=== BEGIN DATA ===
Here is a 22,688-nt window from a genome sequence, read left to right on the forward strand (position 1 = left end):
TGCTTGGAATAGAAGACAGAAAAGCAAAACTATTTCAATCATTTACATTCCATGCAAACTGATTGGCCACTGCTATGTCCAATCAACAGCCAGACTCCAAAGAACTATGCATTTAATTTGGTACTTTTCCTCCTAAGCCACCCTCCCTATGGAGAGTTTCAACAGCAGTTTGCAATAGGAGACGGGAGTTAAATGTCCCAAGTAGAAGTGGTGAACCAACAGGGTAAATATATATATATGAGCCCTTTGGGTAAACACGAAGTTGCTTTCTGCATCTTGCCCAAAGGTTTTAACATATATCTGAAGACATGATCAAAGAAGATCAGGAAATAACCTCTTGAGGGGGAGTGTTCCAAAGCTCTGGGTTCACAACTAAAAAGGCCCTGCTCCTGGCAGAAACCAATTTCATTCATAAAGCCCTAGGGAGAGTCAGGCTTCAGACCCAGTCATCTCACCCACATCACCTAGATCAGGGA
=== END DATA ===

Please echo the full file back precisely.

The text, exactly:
Here is a 22,688-nt window from a genome sequence, read left to right on the forward strand (position 1 = left end):
TGCTTGGAATAGAAGACAGAAAAGCAAAACTATTTCAATCATTTACATTCCATGCAAACTGATTGGCCACTGCTATGTCCAATCAACAGCCAGACTCCAAAGAACTATGCATTTAATTTGGTACTTTTCCTCCTAAGCCACCCTCCCTATGGAGAGTTTCAACAGCAGTTTGCAATAGGAGACGGGAGTTAAATGTCCCAAGTAGAAGTGGTGAACCAACAGGGTAAATATATATATATGAGCCCTTTGGGTAAACACGAAGTTGCTTTCTGCATCTTGCCCAAAGGTTTTAACATATATCTGAAGACATGATCAAAGAAGATCAGGAAATAACCTCTTGAGGGGGAGTGTTCCAAAGCTCTGGGTTCACAACTAAAAAGGCCCTGCTCCTGGCAGAAACCAATTTCATTCATAAAGCCCTAGGGAGAGTCAGGCTTCAGACCCAGTCATCTCACCCACATCACCTAGATCAGGGA